Country diary 1920: white sparrow makes rare appearance

A correspondent has sent news of a white sparrow which frequents a farm a few miles from Manchester. White sparrows are less common than white blackbirds; all birds are liable to “sports,” for all living creatures vary individually, though it is only when the variation is emphatic that we notice it at all. Albinism, when pigment is absent from the iris as well as from the skin, feather, or hair, is usually accompanied by weakness, but variation in colour, even when it means that white predominates, does not necessarily imply physical defect. In northern lands, where for the greater part of the year snow persists, many creatures have, either by sudden and marked change, or by gradual evolution, developed a more or less white dress, which may or may not be replaced by a less conspicuous garb for the summer; in our changeable climate a white sport has little opportunity of leaving hereditary characters.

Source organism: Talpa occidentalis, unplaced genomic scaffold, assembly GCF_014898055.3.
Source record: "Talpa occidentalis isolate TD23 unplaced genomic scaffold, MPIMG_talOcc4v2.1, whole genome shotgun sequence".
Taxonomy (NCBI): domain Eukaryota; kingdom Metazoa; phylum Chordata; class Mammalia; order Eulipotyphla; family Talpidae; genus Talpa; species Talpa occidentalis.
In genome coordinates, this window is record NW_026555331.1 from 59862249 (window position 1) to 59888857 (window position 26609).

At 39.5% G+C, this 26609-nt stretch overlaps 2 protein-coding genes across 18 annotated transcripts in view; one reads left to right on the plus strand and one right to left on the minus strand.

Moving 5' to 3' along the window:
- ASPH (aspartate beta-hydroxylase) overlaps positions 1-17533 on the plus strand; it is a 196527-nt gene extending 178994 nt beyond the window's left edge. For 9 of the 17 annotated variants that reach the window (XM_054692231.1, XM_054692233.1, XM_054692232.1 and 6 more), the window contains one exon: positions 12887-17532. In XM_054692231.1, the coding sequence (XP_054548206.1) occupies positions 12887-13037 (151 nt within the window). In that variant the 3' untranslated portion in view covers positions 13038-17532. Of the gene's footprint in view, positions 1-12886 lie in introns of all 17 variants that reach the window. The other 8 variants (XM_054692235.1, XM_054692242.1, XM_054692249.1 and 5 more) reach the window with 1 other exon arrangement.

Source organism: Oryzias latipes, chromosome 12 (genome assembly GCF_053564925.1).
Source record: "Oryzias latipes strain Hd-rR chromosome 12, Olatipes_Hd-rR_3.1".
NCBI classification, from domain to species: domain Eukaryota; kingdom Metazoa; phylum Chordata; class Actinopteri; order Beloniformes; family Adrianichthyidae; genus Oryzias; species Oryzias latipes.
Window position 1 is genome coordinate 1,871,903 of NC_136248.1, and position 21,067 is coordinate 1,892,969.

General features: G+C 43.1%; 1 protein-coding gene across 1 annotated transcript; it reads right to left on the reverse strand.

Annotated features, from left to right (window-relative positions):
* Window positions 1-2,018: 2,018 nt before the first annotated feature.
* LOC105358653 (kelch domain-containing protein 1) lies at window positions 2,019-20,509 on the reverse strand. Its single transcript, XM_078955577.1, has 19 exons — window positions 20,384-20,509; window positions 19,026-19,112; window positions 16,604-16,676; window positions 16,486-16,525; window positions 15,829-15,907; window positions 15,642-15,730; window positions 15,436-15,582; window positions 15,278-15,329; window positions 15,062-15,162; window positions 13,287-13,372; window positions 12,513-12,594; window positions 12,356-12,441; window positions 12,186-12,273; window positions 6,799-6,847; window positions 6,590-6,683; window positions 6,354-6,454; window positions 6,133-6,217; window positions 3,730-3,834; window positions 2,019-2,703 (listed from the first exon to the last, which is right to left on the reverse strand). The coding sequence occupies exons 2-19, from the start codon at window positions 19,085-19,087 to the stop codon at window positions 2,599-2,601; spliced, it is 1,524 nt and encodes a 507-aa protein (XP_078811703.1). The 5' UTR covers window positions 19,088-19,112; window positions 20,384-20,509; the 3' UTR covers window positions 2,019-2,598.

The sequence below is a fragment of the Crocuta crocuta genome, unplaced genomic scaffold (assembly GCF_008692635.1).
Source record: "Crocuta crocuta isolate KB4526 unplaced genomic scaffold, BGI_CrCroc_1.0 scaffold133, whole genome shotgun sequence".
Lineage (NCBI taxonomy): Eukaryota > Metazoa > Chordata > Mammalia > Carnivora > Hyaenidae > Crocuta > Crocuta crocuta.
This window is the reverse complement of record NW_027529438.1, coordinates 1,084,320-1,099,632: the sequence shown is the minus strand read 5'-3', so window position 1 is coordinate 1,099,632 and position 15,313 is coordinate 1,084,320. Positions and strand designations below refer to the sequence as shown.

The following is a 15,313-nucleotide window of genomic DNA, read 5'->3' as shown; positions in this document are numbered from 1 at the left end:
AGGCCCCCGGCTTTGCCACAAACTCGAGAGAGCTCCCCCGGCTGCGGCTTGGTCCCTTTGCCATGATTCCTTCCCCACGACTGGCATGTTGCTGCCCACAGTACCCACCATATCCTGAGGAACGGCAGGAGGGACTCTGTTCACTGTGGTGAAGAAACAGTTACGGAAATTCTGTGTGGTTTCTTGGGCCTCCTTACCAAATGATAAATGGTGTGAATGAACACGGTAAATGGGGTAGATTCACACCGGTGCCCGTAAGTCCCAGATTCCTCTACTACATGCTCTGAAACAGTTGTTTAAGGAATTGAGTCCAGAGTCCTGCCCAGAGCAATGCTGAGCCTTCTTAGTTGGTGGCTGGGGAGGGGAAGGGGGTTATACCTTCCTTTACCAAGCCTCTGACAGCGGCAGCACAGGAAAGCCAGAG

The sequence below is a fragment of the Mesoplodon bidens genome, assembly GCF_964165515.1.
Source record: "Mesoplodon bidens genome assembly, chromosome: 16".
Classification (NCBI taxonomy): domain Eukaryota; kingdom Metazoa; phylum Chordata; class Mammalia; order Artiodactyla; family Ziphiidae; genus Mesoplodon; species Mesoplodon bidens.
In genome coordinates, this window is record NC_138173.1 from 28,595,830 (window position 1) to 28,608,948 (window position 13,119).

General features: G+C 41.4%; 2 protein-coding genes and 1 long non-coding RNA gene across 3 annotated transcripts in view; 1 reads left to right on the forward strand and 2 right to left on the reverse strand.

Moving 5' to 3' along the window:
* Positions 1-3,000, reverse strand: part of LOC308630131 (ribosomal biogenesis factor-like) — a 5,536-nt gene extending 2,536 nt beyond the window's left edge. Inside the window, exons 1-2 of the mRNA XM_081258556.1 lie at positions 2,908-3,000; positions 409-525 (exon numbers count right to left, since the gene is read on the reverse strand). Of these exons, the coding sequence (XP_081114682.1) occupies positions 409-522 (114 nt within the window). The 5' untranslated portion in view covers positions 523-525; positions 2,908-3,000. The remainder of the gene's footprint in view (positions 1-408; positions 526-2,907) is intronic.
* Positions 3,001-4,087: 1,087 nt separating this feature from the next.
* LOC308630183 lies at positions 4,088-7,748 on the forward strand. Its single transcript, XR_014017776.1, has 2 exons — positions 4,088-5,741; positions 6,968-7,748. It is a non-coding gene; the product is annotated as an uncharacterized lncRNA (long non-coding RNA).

We see white or nearly white birds, excluding gulls whose light plumages are advantageous to them, as winter visitors, but amongst the resident species there is only the ptarmigan which puts on a snowy garb. Even amongst the regular visitors there are some which are less white in winter than in summer; in it’s breeding dress the male snow bunting is far whiter than when it travels south for the winter, but it nests only in high altitudes whilst the winter snows remain unmelted. The white sparrow is a freak, and as a freak it will most likely be discovered by some wide awake enemy, human or other.